Texas Virtual Academy Offers Permanent Virtual Learning Alternative

Permanent Virtual Learning Options Available for Texas Families
Student doing virtual school on laptop with headphones on. | Image by Chansom Pantip

Though many parents and students campaigned for students to return to in-person school, some parents and students felt virtual school was the superior option, and pushed for continued access to online education. As a result of the growing demand for online schools, permanent virtual learning institutions have been popping up all over the country. 

The Texas Virtual Academy at Hallsville has become a very popular option. For the 2022-2023 school year, the Texas Virtual Academy at Hallsville will provide a full-time, tuition-free, online schooling alternative for students. The virtual academy educates grades 3 to 12, and the only requirement to enroll is to provide evidence of previous enrollment in a public school, per the academy’s website

Many of these virtual learning schools will focus on getting students career-ready. Students enrolled in Texas Virtual Academy at Hallsville will reportedly receive a combination of virtual and in-person learning, with hands-on experience provided in addition to a base education online.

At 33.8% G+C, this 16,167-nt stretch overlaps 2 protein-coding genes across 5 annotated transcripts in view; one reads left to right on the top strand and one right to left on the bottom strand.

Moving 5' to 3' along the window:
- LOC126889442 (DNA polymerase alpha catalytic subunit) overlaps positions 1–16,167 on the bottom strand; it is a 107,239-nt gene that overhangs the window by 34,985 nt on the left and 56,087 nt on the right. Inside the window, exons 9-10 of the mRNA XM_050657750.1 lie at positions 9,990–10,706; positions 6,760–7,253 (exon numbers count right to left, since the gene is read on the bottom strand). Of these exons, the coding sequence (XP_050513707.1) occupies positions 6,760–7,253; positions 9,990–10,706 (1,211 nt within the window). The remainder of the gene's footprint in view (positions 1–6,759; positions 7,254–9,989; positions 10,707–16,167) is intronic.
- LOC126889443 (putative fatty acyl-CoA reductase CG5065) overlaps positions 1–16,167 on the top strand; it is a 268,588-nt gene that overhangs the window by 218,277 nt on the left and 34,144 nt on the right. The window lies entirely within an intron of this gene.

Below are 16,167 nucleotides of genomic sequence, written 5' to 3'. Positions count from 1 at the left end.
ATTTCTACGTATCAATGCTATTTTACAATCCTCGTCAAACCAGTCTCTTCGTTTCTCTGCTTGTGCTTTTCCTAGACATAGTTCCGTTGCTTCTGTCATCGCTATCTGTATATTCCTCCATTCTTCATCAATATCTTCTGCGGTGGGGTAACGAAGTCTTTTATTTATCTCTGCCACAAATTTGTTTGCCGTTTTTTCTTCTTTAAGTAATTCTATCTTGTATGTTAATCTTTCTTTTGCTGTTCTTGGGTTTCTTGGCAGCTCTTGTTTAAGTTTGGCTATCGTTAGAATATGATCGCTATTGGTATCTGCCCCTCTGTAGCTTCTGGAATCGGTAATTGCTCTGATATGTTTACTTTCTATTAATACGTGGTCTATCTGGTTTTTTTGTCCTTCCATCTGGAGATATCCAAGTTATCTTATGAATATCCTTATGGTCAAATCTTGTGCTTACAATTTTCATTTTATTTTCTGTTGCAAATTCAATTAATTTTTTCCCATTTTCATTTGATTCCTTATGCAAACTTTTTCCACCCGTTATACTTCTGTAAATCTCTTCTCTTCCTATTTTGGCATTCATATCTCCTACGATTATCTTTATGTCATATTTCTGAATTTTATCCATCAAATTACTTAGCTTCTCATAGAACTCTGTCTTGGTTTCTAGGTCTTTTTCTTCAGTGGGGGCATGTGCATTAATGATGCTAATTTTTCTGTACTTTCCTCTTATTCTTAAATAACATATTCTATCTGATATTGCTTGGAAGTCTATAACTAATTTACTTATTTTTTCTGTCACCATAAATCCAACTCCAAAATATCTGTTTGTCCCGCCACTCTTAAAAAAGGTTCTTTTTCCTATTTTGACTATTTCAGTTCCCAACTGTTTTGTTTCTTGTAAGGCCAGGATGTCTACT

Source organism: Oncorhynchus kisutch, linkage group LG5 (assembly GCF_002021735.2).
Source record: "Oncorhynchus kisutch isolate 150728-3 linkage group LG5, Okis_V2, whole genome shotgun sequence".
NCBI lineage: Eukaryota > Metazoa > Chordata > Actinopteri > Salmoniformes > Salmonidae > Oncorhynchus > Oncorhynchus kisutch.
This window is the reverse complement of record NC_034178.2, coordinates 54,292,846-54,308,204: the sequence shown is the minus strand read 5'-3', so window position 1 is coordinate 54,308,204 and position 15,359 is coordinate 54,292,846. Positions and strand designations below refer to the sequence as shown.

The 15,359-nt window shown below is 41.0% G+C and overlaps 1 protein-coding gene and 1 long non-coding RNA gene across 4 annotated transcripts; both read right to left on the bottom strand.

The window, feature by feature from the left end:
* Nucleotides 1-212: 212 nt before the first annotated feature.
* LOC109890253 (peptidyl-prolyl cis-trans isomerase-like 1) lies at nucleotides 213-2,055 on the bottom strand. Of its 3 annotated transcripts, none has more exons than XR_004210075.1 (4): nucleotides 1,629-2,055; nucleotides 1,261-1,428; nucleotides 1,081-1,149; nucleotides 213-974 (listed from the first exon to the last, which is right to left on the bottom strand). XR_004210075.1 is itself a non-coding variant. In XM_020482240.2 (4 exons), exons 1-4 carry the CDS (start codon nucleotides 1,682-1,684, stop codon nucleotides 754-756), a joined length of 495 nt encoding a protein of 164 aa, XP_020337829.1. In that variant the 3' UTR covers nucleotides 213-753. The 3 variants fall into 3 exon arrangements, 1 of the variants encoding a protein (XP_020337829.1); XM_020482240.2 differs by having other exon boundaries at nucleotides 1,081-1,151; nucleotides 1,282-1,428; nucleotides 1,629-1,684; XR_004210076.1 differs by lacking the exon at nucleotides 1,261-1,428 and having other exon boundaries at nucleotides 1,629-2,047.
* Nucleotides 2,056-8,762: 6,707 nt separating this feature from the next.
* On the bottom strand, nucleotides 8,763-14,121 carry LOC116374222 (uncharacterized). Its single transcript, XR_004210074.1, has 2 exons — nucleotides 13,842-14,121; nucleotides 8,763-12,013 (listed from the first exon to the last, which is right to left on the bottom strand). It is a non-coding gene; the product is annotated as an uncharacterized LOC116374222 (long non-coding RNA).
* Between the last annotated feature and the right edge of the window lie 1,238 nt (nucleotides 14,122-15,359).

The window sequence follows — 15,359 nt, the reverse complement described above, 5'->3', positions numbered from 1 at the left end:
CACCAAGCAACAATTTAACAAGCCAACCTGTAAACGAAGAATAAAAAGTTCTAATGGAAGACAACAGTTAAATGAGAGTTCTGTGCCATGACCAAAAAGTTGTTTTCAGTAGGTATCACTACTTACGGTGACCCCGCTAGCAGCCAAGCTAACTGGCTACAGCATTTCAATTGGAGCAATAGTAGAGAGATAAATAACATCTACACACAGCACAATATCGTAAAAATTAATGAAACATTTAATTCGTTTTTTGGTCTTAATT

Some groups, such as Reopen Schools California, opposed virtual and combined learning, gaining over 21,000 members on their Facebook page in support of sending students back to physical schools. UNICEF estimates that students lost over 1.8 trillion hours of learning in the classroom. 

A study conducted by the CDC spanning from October to December asked 1,290 parents of 5 to 12 year old children in public and private schools who were receiving in-person instruction, virtual instruction, or a combination of the two, to report on their children’s experiences and well-being. The study found nearly 25% of exclusively-virtual learners’ parents reported their child had worsened mental or emotional health.

Though online learning proved to be a substantial challenge for many students, for others, in-person learning had been a challenge all along.

Colorado resident Samantha Lucero said it was a relief to see her daughter, who is on the autism spectrum, learning in an environment that minimized the stressors and stimulants of in-person school.

Some individuals on the autism spectrum experience sensory overload, or have what is called sensory processing disorder (SPD), meaning they are bothered by certain stimuli such as sounds, sights, smells, or textures. Children with autism may benefit from a quieter and more focused or supported learning environment.

Lucero said her daughter began excelling in online school.

“She started participating more with teachers and became more comfortable than when she was in a school setting,” Lucero told CNN. 

Permanent virtual learning may benefit a variety of students, such as those who prefer a concentrated setting, experience high anxiety, need to raise their grades, want to pick up new subjects, or wish to social distance. 

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